Social cues affect choices we make on a daily basis, from how we dress to what kind of car we drive. But now, research published in the Journal of the Academy of Nutrition and Dietetics suggests that what other people eat influences our own food choices.

Conducting a meta-analysis from 15 studies published in 11 different publications, researchers examined whether or not other peoples’ eating habits influenced food intake levels or food choices.

Of the studies, eight looked at how food consumption norms affected the amount of food consumed by study participants, while seven others analyzed how food choice norms affected what people chose to eat.

Lead investigator Eric Robinson, of the University of Liverpool in the UK, says that “in some contexts, conforming to informational eating norms may be a way of reinforcing identity to a social group, which is in line with social identity theory.”

And the researchers found consistent evidence that social norms do influence food.

If study participants received information about whether others made low- or high-calorie food choices, they were more likely to make similar choices. In addition, if the participants were told that others were eating larger amounts of food, they also increased their own food intake.

The researchers say this suggests a strong association between eating and social identity.

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You are what your friends eat: the research suggests social norms have a hand in the food choices we make.

Investigators working on the study suggest that social norms influence our food choices out of a need to solidify our place in a social group.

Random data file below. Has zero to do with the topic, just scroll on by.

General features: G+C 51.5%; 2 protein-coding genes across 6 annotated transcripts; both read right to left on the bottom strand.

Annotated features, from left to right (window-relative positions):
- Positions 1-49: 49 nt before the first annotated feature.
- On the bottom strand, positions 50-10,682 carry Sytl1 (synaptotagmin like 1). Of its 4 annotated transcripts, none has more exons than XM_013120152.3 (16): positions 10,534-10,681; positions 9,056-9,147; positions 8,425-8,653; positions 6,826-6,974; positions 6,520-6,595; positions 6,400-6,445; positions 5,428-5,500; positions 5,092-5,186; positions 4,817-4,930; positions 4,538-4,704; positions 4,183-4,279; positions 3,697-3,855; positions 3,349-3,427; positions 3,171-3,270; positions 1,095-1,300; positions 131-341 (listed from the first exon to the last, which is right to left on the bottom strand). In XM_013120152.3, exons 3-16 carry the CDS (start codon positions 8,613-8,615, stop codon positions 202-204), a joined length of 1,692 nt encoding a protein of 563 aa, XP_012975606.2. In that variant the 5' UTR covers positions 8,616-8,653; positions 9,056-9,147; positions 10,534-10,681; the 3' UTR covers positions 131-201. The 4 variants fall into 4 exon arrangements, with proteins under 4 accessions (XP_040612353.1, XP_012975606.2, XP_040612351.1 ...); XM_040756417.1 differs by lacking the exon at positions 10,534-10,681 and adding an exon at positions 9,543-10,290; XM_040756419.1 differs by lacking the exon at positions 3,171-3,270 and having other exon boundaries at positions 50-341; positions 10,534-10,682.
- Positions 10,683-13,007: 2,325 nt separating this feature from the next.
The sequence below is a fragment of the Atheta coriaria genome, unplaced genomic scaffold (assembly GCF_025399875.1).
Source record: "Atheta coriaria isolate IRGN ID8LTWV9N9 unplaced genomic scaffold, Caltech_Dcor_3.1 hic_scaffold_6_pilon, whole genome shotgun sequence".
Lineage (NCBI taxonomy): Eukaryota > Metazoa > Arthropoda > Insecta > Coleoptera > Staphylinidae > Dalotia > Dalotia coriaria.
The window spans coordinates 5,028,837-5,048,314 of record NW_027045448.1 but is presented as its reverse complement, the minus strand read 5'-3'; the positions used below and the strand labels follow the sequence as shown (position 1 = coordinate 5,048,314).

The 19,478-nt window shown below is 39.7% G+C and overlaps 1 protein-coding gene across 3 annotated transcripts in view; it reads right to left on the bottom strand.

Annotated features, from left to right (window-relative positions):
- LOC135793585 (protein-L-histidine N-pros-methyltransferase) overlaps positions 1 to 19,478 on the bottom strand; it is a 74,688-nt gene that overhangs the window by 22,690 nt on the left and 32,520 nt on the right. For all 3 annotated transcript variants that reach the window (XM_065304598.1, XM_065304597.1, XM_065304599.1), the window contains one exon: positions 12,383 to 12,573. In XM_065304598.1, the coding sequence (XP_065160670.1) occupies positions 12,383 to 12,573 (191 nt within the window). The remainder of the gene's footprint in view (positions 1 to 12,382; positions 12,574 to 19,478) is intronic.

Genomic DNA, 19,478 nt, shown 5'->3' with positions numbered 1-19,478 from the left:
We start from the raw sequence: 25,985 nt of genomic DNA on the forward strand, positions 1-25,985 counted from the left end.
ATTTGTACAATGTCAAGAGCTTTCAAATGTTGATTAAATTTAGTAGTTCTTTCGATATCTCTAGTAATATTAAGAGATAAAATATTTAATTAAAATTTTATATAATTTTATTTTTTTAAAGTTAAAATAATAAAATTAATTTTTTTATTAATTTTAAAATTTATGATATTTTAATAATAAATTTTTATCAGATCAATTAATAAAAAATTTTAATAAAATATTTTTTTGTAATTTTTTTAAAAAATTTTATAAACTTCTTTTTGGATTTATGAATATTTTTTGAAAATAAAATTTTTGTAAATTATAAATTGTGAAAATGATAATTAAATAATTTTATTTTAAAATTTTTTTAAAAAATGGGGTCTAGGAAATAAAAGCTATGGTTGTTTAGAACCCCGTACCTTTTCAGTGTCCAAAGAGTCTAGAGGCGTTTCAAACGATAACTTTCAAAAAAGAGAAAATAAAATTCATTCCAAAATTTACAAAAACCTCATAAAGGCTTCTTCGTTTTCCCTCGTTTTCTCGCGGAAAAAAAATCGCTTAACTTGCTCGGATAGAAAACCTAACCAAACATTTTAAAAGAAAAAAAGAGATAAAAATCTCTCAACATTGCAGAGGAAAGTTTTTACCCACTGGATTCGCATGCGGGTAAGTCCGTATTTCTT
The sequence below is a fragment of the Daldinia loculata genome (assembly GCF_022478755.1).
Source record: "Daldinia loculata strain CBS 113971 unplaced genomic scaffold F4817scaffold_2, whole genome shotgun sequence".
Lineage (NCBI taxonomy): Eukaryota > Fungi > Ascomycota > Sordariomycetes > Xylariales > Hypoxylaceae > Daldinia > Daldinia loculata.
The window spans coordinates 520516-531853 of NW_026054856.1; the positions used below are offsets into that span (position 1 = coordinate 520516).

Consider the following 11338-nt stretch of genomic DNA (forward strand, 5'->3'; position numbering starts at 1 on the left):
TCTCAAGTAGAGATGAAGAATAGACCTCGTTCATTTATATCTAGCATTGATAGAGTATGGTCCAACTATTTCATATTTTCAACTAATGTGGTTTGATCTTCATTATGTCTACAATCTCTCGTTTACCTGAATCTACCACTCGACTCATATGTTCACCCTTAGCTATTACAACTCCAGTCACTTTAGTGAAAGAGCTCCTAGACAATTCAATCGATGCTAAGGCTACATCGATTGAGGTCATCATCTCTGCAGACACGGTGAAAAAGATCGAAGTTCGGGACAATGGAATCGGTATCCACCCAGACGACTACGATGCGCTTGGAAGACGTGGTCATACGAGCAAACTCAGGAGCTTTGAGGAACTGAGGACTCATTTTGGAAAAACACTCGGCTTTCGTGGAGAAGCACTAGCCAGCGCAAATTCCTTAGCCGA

Robinson says that “if a person’s sense of self is strongly guided by their identity as a member of their local community and that community is perceived to eat healthily, then that person would be hypothesized to eat healthily in order to maintain a consistent sense of social identity.”

In a way, this suggests that we can be peer pressured into eating healthily – if those around us are doing the same, that is.

But the researchers say these social mechanisms that affect what we choose to eat are there even when we are alone and whether or not we are aware of them.

Robinson adds:

Norms influence behavior by altering the extent to which an individual perceives the behavior in question to be beneficial to them. Human behavior can be guided by a perceived group norm, even when people have little or no motivation to please other people.”

He says that in some of the studies conducted, participants did not acknowledge that their behavior was affected by the information they received about eating norms, so he suggests study participants “may not have been consciously considering the norm information when making food choices.”

Though they say more research is needed, the team says studies like theirs can help shape public policy and communication about healthy food choices.

“Policies or messages that normalize healthy eating habits or reduce the prevalence of beliefs that lots of people eat unhealthily may have beneficial effects on public health,” adds Robinson.

Medical News Today reported on another study published in the Journal of the Academy of Nutrition and Dietetics, which suggested eating speed may have more of an impact on hunger suppression than actual caloric intake does.